From their beginnings as Late Night on NBC in 1982, to their end as the Late Show in 2015, David Letterman’s network talk show years were reliable guides for those who shared his distinctive musical tastes. His impeccable house band was legendary, and he developed an abiding love for the Foo Fighters in later years, who played him out on his last show over an emotional montage.
Other standout musical guests tended toward the more off-kilter. Frank Zappa and outsider singer-songwriter Warren Zevon were clear favorites, their wry humor rivaling Letterman’s own. Zevon may not have sold out stadiums but made a perfect musical foil for the host, even sitting in once for Paul Shaffer.
“When it comes to music,” said Letterman, introducing Zevon, “there’s just a handful of folks that I really love and adore.” Second only to Zevon was another songwriter with an even more vaudevillian sensibility: Tom Waits, who made his debut on Late Night in 1983 and came back every few years until one of Letterman’s final shows on May 14, 2015.
At the top, you can catch Waits’ debut appearance, promoting Swordfishtrombones and doing his very Bukowski-like spoken word bit “Frank’s Wild Years” and “On the Nickel,” from a little-known 1980 skid-row themed film. In-between performances, Waits proves himself an old hand at banter, his sandpaper-on-asphalt voice making him sound twice as old as his tender 34 years at the time.
Waits returned for a second time in 1986. Further up, see his third appearance the following year, promoting the Frank’s Wild Years, the album, a collection of songs written by Waits, his wife Kathleen Brennan, and bassist Greg Cohen for a play of the same name. (He was also coming off the production of Ironweed, in which he starred with Jack Nicholson and Meryl Streep.) Just above, see Waits on the Late Show in 1999 performing “Chocolate Jesus,” a “song for those of you in the audience,” he says, “who have trouble getting up on Sunday mornings and going to church.”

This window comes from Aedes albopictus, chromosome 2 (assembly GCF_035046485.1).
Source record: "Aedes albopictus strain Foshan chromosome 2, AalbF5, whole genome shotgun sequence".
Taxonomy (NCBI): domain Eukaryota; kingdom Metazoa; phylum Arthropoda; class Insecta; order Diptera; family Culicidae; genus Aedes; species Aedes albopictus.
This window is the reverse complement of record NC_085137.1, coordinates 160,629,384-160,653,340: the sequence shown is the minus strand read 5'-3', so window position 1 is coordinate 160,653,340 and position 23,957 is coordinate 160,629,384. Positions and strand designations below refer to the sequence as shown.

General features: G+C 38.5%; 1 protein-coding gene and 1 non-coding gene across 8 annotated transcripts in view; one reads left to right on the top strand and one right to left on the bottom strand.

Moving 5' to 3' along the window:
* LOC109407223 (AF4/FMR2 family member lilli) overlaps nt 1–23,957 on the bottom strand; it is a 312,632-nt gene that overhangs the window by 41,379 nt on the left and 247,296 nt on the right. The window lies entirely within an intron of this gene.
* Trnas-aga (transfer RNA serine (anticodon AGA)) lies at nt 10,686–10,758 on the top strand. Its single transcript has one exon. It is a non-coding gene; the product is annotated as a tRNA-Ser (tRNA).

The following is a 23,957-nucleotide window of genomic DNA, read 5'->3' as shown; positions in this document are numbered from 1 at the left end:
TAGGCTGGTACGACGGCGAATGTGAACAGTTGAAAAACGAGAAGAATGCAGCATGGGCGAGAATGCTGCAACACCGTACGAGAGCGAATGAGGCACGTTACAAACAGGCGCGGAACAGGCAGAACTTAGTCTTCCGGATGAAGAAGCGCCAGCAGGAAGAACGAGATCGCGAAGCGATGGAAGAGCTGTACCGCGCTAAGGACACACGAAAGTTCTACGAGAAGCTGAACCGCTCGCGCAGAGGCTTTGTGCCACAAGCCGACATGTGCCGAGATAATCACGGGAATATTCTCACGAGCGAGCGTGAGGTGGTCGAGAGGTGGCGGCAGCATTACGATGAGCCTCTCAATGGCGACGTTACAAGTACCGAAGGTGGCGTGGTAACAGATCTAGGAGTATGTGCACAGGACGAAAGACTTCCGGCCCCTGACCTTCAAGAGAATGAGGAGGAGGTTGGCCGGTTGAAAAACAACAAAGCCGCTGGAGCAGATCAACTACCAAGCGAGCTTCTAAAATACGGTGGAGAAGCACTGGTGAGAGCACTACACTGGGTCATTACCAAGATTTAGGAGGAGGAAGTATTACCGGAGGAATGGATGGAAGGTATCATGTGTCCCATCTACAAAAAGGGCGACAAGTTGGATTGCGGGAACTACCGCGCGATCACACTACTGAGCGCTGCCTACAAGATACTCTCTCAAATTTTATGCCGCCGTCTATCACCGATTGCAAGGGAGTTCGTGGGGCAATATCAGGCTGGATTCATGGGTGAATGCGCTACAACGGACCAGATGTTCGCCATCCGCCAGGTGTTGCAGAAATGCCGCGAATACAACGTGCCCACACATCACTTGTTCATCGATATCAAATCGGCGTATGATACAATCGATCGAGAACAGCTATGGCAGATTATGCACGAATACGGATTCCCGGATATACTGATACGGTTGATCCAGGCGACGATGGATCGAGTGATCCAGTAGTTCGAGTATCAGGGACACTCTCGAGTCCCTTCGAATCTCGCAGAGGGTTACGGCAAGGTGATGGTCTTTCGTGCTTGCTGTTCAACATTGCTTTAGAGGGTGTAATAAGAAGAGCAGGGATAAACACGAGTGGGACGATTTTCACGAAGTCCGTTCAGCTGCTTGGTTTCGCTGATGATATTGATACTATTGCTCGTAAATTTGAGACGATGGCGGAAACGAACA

Waits came back again in 2002 and 2004. In 2006, he released his massive, three-disc Orphans: Brawlers, Bawlers & Bastards, which covered all of the musical territory he had explored over his long career, and then some. Just above, see him do “Lie to Me,” a classic jazz-blues stomper and high contrast to his final appearance on Letterman, below.
Waits released his last album, Bad as Me in 2011, and appeared on the show the next year. Though he’s been active since then, with acting roles and a collaboration with Keith Richards in 2013, he hasn’t released any new original music yet save a moving new song, “One Last Look,” performed exclusively on that 2015 appearance after his last interview with Letterman (and an interloping George Clooney).
Despite Letterman’s retirement announcement after the end of his Late Show run, we’ve seen him return to the small screen to do what he does best on his Netflix show My Next Guest Needs No Introduction. Let’s hope we haven’t also heard the last of Tom Waits. Maybe Letterman will have him on again soon to promote yet another brilliant record of the music only Tom Waits can make.